2023 Bitcoin Method Recap, and Efficient Markets

This feels like the longest holiday week ever. 2023 was a good year in terms of gains from a combination of the Bitcoin shorting method , leveraged tech funds, Meta, etc.

Regarding the Bitcoin method, as discussed earlier, I would go short Bitcoin before the market open and then cover it at the close. And then at the same time do the opposite with QQQ. This takes advantage of the U.S. government selling its Silk Road holdings and hedge funds dumping. And also, the high correlation between stocks and Bitcoin, in which ‘alpha’ can be extracted by taking advantage of Bitcoin’s negative directional bias during the day compared to the QQQ.

To get an idea of how strong and persistent this negative bias is, the P&L this strategy, which allocates half its capital to ‘long’ ndx/nasdaq100 at the open and the other half to shorting Bitcoin at the open (technically kept as cash as collateral), posted a fifteen-percent gain for the year. Which is pretty amazing given that Bitcoin is up over 150+ percent for the year (via Google Sheets):

Despite large BTC gains for 2023, shorting Bitcoin is profitable when choosing the right timeframe.

I may increase positions on Fridays and Sundays, when the method works especially well. The unfailing consistency of this pattern would seem to violate the efficient market hypothesis, and would one assume that it should have long stopped working by now, but nope. It works equally well even when Bitcoin is at $40k or $20k, because all I am doing is profiting from short-term movement: the price itself does not matter.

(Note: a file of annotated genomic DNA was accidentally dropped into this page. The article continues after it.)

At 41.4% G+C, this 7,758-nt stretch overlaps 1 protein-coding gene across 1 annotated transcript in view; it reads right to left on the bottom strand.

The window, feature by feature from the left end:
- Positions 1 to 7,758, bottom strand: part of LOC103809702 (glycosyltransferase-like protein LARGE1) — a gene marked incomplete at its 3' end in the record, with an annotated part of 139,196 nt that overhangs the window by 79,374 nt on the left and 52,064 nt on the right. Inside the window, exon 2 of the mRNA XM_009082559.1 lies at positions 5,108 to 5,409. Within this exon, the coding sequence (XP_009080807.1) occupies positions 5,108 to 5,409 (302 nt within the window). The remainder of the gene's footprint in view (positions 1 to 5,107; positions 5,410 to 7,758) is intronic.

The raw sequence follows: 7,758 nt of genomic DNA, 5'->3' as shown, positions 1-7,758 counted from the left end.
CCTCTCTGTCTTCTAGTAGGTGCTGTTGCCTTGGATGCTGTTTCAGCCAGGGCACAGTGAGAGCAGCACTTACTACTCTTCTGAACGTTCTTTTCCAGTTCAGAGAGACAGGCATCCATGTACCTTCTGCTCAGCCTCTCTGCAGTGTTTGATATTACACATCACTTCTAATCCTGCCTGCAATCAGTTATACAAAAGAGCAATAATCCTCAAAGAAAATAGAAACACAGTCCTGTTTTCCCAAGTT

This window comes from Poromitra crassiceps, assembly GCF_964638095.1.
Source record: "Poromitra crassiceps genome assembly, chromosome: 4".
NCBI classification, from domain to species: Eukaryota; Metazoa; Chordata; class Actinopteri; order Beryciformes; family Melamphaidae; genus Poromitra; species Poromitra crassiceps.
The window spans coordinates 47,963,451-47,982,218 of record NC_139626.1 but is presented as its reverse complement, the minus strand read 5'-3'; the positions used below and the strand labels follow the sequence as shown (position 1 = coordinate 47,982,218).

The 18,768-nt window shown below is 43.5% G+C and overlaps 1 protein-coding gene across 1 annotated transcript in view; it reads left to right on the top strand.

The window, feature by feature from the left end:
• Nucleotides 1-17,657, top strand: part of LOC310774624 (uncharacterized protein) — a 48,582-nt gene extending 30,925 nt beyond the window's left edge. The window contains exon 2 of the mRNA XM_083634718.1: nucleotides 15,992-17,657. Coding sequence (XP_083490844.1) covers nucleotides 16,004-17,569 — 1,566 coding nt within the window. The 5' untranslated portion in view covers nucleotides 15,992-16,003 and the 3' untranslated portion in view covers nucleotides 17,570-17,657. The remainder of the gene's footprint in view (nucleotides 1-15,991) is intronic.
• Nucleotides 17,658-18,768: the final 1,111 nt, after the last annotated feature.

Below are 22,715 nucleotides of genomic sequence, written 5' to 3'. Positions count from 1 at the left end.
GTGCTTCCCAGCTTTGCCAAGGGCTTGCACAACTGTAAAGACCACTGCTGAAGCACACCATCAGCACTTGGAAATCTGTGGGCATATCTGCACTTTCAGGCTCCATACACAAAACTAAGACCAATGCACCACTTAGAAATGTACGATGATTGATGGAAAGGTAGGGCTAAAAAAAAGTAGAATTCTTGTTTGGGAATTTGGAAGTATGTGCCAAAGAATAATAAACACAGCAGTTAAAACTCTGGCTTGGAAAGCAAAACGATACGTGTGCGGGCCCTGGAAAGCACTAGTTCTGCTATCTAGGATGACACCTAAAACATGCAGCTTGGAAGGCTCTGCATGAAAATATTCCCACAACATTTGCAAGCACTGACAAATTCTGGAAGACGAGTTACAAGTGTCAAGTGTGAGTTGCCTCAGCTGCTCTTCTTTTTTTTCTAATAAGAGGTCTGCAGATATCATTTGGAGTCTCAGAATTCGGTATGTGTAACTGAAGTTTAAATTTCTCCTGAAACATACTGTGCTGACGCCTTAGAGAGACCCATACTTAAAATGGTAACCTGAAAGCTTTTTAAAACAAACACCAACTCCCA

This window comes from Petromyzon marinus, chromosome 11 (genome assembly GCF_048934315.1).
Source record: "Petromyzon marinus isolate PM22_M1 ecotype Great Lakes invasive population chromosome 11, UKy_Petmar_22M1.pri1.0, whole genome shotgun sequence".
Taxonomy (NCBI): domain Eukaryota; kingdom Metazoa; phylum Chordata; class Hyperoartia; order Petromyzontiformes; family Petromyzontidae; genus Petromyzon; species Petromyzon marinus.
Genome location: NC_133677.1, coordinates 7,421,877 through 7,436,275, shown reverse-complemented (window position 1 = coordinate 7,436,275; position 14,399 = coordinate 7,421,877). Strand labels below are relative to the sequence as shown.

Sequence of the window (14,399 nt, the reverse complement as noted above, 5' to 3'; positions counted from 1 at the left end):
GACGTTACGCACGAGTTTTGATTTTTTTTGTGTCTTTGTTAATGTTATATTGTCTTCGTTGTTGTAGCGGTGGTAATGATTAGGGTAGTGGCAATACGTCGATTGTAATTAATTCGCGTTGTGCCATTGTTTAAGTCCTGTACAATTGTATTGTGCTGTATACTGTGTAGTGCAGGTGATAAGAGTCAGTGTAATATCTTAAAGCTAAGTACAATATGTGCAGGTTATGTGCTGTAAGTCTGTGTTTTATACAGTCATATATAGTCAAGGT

Too many people default to the assumption that things must be mean-reverting, or at least underestimate how long trends or profitable methods can continue. “Meta stock is overvalued or Facebook is a fad…it must fall” (people have been making this argument since 2010, well-before its IPO) or “the stock market is over-extended” (people have been saying this since 2010 , too) etc.

My strategy or ‘guiding principle’ is to take the opposite side of this, by betting on trends surpassing people’s expectations of how long they can last. For markets to be efficient implies the opposite of the ‘wisdom of the crowds’; that is, following the herd consensus cannot provide alpha, as it’s already priced into the market. So if the consensus is that trends must be brief or things must quickly stop working, then we would expect the trend to outlast the biased consensus expectation.